Tennis players have to endure some pretty tough conditions when they’re out on court. Just look at the recent 2019 Men’s Wimbledon Singles Final between Novak Djokovic and Roger Federer. It started in the middle of the day, in 80+ degree sunny temperatures, and lasted almost 5 hours on court. That’s a lot of tennis in just one day, let alone the whole tournament! But what can players do to recover in rapid time and get back out on the court? The answer starts with nutrition.
Having a balanced, nutritious diet is the key to maintaining quick recovery and feeling great even after a long-winded match or tournament. I know this is probably not the first time you’ve heard the saying, “if you put junk into your body, it will respond accordingly.” This saying is true for tennis as well as everyday life. What you put into your body is ultimately what helps your body perform and function.
Above is Pablo Carreno-Busta in the fourth round at the 2017 US Open (Source: Sept. 7, 2017 – Source: Matthew Stockman/Getty Images North America).
For example, let’s look at Novak Djokovic. Prior to 2010, Novak suffered from heat exhaustion, vomiting, asthma, and cramps in the early rounds of grand slams. Now he’s gone on to win his 16th grand slam title, and 75th career title while barely breaking a sweat. The reason for his success is largely due to his change in diet and healthier lifestyle. He now doesn’t eat any gluten or dairy products, and cuts out sugar whenever possible. Even though he cut these foods out due to several allergic reactions, the solution was simple, and now he’s reaping in the benefits.
Above is Novak Djokovic in his fourth round match at the 2018 US Open (Sept. 4, 2018 – Source: Julian Finney/Getty Images North America).
You may not need to go to extreme measures like Djokovic to get healthier, but a great place to start is to analyze what your body is taking in on a consistent basis. Below are some basic guidelines you can follow to help yourself become a “healthier” tennis player.
1. Pre-Match Meal (3-4 Hours Before)
Before a match or tournament, you should focus on putting good carbs, proteins and fats into your body so it can operate efficiently during your match. You want to look for high-energy foods that are low in fat, higher in carbs with less fiber, and high in protein. Examples include oatmeal, non-fat Greek yogurt, sugar-free fruit smoothies, hard-boiled eggs, peanut butter, toast, fruits, crackers and grilled turkey or chicken.
2. Just Before Your Match (15-45 Minutes Before)
Now just because you ate hours before your match doesn’t mean you shouldn’t eat anything when you’re starting to warm-up and get ready to play. Depending on how fast your metabolism works, you may want to have a light snack right before going on court to give yourself a boost of energy. This can include sports drinks, energy chews, fuel bars, non-caffeinated energy gels, fruit and granola bars to name a few.
3. During Competition
Similar to just before your match, you should be eating a little snack every hour in addition to keeping yourself well hydrated. This keeps your body in the right mindset and at optimal performance for the long haul. Go for carbs that are easy to digest, and not heavy in fake sugars like high fructose corn syrup. Some examples are energy bars, dates or other fruits, non-caffeinated energy gels, and granola bars.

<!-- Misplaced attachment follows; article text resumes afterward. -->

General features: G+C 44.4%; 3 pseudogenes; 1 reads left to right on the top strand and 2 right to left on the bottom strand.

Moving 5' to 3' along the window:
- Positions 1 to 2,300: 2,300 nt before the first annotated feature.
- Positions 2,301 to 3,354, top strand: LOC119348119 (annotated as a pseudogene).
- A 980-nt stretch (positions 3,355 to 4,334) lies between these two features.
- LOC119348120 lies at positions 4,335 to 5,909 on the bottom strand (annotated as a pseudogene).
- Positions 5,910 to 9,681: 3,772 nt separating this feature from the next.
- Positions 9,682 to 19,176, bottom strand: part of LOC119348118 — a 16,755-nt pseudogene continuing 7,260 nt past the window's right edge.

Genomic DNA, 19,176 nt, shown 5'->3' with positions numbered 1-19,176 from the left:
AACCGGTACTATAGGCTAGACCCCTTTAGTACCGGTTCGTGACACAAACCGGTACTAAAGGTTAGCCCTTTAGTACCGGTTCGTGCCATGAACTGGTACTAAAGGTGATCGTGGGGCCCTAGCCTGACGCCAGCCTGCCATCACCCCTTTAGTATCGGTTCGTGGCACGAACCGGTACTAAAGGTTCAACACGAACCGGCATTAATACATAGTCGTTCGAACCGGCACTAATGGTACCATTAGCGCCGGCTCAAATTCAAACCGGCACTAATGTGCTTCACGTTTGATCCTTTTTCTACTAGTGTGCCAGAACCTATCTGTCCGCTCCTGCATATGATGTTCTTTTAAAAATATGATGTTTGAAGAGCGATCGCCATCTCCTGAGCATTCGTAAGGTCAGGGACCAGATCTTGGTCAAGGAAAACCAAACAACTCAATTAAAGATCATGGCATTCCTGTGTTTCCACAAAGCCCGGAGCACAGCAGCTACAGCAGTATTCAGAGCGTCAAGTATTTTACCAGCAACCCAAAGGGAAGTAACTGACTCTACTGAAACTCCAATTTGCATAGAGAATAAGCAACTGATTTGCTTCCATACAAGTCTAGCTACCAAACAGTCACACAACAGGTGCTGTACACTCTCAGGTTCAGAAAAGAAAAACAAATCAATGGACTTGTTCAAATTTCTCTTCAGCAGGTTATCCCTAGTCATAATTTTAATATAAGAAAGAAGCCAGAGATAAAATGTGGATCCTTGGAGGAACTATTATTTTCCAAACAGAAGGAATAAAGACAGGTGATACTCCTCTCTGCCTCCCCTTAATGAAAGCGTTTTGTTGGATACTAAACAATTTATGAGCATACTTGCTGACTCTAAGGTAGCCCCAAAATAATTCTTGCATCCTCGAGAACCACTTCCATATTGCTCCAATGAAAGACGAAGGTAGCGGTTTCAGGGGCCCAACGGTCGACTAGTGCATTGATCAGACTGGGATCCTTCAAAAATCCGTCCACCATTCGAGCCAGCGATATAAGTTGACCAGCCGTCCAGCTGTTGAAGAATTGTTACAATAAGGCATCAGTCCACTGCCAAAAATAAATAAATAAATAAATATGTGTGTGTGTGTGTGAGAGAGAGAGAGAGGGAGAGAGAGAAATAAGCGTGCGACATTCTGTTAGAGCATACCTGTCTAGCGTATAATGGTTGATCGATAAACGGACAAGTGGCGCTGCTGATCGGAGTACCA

4. Post-Match Meal (30+ Minutes After)
Regardless of how many matches you have to play in the same day, it’s important to replenish your body with fuel. Obviously, someone with a match again in a couple of hours won’t be able to have a heavy meal, but they may want to eat something a little more substantial than just a snack to help them recover faster. Remember that you don’t want to just eat anything after you’ve played a long, tough match. Yes, you may feel exhausted, but the essential thing is to eat carbs as soon as you feel ready. If you’ve finished playing for the day, try to have a high-carb, low-in-fat meal within 2 hours of your match. This will help refuel your body with all that was lost when you were on court. Options for this include whole wheat pasta, stir fry, grilled chicken or turkey breast, vegetables, protein shakes, nuts or seeds, salads, smoothies, pancakes or waffles (limit the maple syrup), eggs, and potatoes. The good thing about the post-match meal is you don’t have to limit yourself too much on what you can or can’t eat.
5. Don’ts (Very Important)
No matter what you do, these are some foods and drinks you should not have if you want to become a healthier tennis player: Caffeinated drinks, fried or fast food, sodas or carbonated drinks, high-in-sugar sweets or desserts and lots of alcohol. Yes, I know most of the greatest foods/drinks ever created are in this section, but this only hinders your performance when you go out to train or compete. Cutting out these items will not only help you perform better on court, but will help you feel better on a day-to-day basis, as well. If you feel the need to indulge, do so in moderation at the very least. What’s more important: Eating that big, sugary piece of cake, or putting yourself in a better position to win an important match?
So if you want to become a healthier tennis player, the best thing you can do is change your nutrition intake and eating habits. We have seen many pros on tour hire nutritionists and physiotherapists to keep themselves at tip-top shape from tournament to tournament. However, these extremes are not necessary for the everyday tennis player! Just make some adjustments to your diet and focus on the fundamentals so you can perform at the best level possible. Head over to Tennis Express today to see the many different nutrition options we have to help you succeed during your next match or tournament.